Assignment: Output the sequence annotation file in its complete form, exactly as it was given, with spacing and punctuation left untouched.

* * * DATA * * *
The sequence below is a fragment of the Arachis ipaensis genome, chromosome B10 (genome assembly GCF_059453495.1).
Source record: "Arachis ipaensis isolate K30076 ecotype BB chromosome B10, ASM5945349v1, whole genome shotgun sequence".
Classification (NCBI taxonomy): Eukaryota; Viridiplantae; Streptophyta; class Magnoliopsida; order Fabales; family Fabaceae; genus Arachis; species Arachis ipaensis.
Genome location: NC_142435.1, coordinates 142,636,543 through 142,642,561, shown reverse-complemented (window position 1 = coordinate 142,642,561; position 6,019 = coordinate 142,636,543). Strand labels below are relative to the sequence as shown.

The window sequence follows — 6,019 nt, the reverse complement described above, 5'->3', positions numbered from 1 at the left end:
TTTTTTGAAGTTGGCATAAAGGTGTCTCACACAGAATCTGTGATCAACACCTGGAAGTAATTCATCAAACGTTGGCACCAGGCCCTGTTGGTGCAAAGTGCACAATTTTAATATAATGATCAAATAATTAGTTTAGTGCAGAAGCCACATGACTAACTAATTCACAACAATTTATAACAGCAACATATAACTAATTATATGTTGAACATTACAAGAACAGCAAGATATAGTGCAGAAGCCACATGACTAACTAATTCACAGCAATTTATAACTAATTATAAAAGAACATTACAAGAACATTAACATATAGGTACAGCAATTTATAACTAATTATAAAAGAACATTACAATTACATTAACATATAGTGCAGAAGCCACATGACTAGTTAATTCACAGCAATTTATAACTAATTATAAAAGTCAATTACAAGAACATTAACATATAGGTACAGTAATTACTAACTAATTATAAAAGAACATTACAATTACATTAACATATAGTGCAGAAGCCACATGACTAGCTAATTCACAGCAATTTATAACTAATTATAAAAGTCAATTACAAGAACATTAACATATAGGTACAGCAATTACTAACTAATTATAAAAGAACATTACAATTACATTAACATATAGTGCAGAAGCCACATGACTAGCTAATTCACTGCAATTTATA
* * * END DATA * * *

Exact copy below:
The sequence below is a fragment of the Arachis ipaensis genome, chromosome B10 (genome assembly GCF_059453495.1).
Source record: "Arachis ipaensis isolate K30076 ecotype BB chromosome B10, ASM5945349v1, whole genome shotgun sequence".
Classification (NCBI taxonomy): Eukaryota; Viridiplantae; Streptophyta; class Magnoliopsida; order Fabales; family Fabaceae; genus Arachis; species Arachis ipaensis.
Genome location: NC_142435.1, coordinates 142,636,543 through 142,642,561, shown reverse-complemented (window position 1 = coordinate 142,642,561; position 6,019 = coordinate 142,636,543). Strand labels below are relative to the sequence as shown.

The window sequence follows — 6,019 nt, the reverse complement described above, 5'->3', positions numbered from 1 at the left end:
TTTTTTGAAGTTGGCATAAAGGTGTCTCACACAGAATCTGTGATCAACACCTGGAAGTAATTCATCAAACGTTGGCACCAGGCCCTGTTGGTGCAAAGTGCACAATTTTAATATAATGATCAAATAATTAGTTTAGTGCAGAAGCCACATGACTAACTAATTCACAACAATTTATAACAGCAACATATAACTAATTATATGTTGAACATTACAAGAACAGCAAGATATAGTGCAGAAGCCACATGACTAACTAATTCACAGCAATTTATAACTAATTATAAAAGAACATTACAAGAACATTAACATATAGGTACAGCAATTTATAACTAATTATAAAAGAACATTACAATTACATTAACATATAGTGCAGAAGCCACATGACTAGTTAATTCACAGCAATTTATAACTAATTATAAAAGTCAATTACAAGAACATTAACATATAGGTACAGTAATTACTAACTAATTATAAAAGAACATTACAATTACATTAACATATAGTGCAGAAGCCACATGACTAGCTAATTCACAGCAATTTATAACTAATTATAAAAGTCAATTACAAGAACATTAACATATAGGTACAGCAATTACTAACTAATTATAAAAGAACATTACAATTACATTAACATATAGTGCAGAAGCCACATGACTAGCTAATTCACTGCAATTTATA